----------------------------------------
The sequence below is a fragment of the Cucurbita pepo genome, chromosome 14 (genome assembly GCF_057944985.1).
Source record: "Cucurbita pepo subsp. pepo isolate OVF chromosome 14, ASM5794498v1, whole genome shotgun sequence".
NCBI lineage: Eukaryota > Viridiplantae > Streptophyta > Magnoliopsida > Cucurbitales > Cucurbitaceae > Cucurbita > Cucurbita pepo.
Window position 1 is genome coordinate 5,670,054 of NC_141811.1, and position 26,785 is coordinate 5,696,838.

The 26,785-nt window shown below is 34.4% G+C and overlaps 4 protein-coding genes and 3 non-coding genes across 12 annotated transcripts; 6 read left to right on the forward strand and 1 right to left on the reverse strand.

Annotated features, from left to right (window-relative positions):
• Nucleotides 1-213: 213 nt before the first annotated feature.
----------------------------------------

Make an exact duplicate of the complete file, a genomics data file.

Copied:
The sequence below is a fragment of the Cucurbita pepo genome, chromosome 14 (genome assembly GCF_057944985.1).
Source record: "Cucurbita pepo subsp. pepo isolate OVF chromosome 14, ASM5794498v1, whole genome shotgun sequence".
NCBI lineage: Eukaryota > Viridiplantae > Streptophyta > Magnoliopsida > Cucurbitales > Cucurbitaceae > Cucurbita > Cucurbita pepo.
Window position 1 is genome coordinate 5,670,054 of NC_141811.1, and position 26,785 is coordinate 5,696,838.

The 26,785-nt window shown below is 34.4% G+C and overlaps 4 protein-coding genes and 3 non-coding genes across 12 annotated transcripts; 6 read left to right on the forward strand and 1 right to left on the reverse strand.

Annotated features, from left to right (window-relative positions):
• Nucleotides 1-213: 213 nt before the first annotated feature.